Asher glanced past her at his own reflection in the mirror. Shaved and bathed, he no longer looked like a tramp, but his face had a drawn, exhausted look he hadn't seen there in years. He knew it, however, from his missions abroad-the familiar, soul-deep ache he associated with climbing tiredly onto the boat train for home.

’’No,’’ he said. ’’But with Dennis gone, I don't think there's any danger. And someone has to tell him. Just promise me you'll stay here -stay indoors-'til I come back. All right?’’

She nodded. Asher cast one last glance at the sky, visible through the windows, satisfying himself that, before full dark fell, he would be well away from these rooms. Grippen knew about Lydia's rooms in Bruton Place, but he didn't-or at least Asher thought he didn't-know about 6 Prince of Wales Colonnade,

Unless, of course, Ysidro had told him.

While the doctors at Middlese* had beentushing and fussing over his arm, he'd sent Lydia out to Lambert's to buy five more silver chains;he was conscious of the two around his throat and left wrist as he de-scended the lodging-house steps and began his unhurried walk toward Oxford Street. The gas lamps were lighted, soft and primrose in the dusk. He had made sure Lydia was wearing hers, though he privately suspected they wouldn't do either of them much good, if the vampires were really determined to let no one who knew of their existence sur-vive.

His term of service to Ysidro was over.

And in the meantime, someone had to tell Blaydon... And some-one had to make sure that there weren't going to be any more experi-ments ’’for the good of the country.’’

The other thing Lydia had bought on her shopping trip had been a revolver, though he hadn't told her who it was for. He suspected he wouldn't have needed to.

In the deep twilight, Queen Anne Street had a placid air, the win-dows of its tall, narrow houses bright with lights. Occasionally Asher could see into one of them, through the shams of curtain lace: two friends playing chess beside a parlor fire;a dark woman standing dreaming in a window, her arm around the tall form of an androgynous youth. Were he a vampire, Asher thought, he could have heard their every word.

There was a light on in Blaydon's house, in the room he guessed was the study on the same floor as the laboratory and the little prison. He rapped sharply at the front door, and it gave back beneath his knuckles.

’’Blaydon?’’

He didn't raise his voice much. The shadows of the stairwell swal-lowed the echoes of his words;for an instant, he seemed to be back in Oxford again, listening to the ominous stillness of a house he knew was not empty.

Then, like a whisper more within his skull than without, he heard Ysidro say, ’’Up here.’’

He climbed the stairs, knowing already what he would find.

Ysidro sat in the study at Blaydon's inlaid Persian desk, sorting pa-pers-they spilled down in drifts and covered the carpet for a yard around. The vampire himself was as Asher had first seen him, a delicate thing of alabaster and peeled ivory, cobweb hair falling to the shoulders of his gray Bond Street suit-a displaced grandee, a nobleman in exile from another age, who had once danced with the Virgin Queen, with every cell petrified as it had been, and with his soul trapped somewhere among them like a mantis in amber. Asher wondered with what study or pastime Ysidro had beguiled those passing centuries;he had never even found that out.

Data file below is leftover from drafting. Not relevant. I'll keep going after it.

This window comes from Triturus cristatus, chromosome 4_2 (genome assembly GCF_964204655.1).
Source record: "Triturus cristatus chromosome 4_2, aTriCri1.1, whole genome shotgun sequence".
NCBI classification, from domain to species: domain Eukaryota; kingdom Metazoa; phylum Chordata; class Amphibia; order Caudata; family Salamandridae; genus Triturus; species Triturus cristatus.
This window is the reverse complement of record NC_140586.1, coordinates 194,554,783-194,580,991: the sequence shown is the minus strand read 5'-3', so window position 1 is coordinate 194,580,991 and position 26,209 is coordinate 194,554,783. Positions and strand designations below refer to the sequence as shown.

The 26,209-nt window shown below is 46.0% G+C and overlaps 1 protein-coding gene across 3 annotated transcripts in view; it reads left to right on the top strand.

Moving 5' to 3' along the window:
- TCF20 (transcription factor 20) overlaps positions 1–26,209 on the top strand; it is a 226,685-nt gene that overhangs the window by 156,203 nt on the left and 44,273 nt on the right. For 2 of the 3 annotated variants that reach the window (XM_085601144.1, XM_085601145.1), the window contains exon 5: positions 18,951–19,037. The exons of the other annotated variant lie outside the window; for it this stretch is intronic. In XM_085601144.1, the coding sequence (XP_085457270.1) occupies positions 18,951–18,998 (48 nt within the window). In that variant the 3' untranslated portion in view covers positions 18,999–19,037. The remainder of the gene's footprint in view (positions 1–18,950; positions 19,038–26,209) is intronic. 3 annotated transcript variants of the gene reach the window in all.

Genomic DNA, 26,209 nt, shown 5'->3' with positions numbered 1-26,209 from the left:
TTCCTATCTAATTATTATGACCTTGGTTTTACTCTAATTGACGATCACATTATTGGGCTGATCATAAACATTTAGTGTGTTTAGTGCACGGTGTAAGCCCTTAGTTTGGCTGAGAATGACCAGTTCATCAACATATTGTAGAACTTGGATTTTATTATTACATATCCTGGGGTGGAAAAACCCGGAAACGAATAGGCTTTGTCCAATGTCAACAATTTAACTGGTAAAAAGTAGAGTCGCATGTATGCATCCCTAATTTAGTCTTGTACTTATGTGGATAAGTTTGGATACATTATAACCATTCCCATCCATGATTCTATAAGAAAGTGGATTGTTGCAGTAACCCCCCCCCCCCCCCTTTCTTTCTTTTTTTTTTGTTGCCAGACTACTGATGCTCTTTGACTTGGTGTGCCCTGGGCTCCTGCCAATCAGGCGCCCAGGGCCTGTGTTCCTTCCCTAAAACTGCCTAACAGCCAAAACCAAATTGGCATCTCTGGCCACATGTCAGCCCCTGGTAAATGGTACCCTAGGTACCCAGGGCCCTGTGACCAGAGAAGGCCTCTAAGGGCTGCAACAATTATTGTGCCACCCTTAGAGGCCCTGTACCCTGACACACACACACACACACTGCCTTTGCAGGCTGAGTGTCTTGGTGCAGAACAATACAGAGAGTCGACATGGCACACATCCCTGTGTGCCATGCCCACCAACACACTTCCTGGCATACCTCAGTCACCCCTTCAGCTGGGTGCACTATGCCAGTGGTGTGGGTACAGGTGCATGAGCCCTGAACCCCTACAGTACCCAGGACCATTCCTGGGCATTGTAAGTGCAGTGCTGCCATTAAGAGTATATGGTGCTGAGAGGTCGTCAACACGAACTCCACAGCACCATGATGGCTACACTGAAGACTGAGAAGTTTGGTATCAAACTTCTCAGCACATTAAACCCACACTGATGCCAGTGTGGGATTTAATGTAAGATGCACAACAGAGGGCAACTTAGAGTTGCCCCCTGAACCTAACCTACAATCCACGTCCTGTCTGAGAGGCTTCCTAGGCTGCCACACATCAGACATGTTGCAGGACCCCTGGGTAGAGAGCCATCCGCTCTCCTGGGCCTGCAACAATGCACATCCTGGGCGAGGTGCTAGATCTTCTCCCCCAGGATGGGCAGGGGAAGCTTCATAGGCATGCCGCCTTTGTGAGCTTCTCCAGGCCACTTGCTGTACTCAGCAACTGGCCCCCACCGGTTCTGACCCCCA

Pale as brimstone or the clearest champagne, the calm eyes lifted to meet Asher's.

’’You will find him in his laboratory,’’ he said quietly. ’’His neck is broken. He was working on another batch of serum, taken from the last of Chloe's blood.’’

’’Did he know about Dennis?’’

’’There was a telegram there from the Buckinghamshire police, say-ing that there had been a mysterious fire at the Peaks. The metal but-tons of a man's trousers had been found in the ashes, along with a few cracked glass beads, a steel crucifix, and some unidentifiable bones.’’

Asher was silent. Ysidro upended another folder of notes over the general mess. They slithered across the top of the pile before him and swooped like awkward birds to the floor.

’’Would you have done it?’’

Asher sighed. He had done worse than kill Blaydon, and for slighter cause. He knew if he'd been caught he could always have pleaded his Foreign Office connections, and might even have been backed up by friends in the Department. The pistol weighed heavily in his ulster pocket. ’’Yes.’’

’’I thought you would have.’’ Simon smiled, wry and yet oddly sweet, and Asher had the impression-as he had fleetingly during the dark horrors of the previous night-of dealing with the man Ysidro had once been, before he had become a vampire. ’’I wished to spare you awk-wardness.’’

’’You wished to spare me a discussion with the police on the subject of Blaydon's experiments.’’

That faint, cynical smile widened and, for the first time, warmed Ysidro's chilly eyes. ’’That, too.’’

Asher came over and stood beside the desk, looking down at the slender form of white and gray. If the gouges left in Ysidro's flesh by Dennis'fangs still pained him, as Asher's broken arm throbbed dully beneath its shroud of novocaine, he gave no sign. His slender hands were neatly bandaged. Asher wondered if Grippen had done that.

’’You realize,’’ Asher said slowly, ’’that not only was Brother An-thony the only vampire who could have killed Dennis-the only vam-pire who physically could have survived that much silver in his system for even the minute or so it took for Dennis to drink his blood-but he was the only one who would have. He was the only vampire who valued the redemption of his soul above the continuation of his existence.’’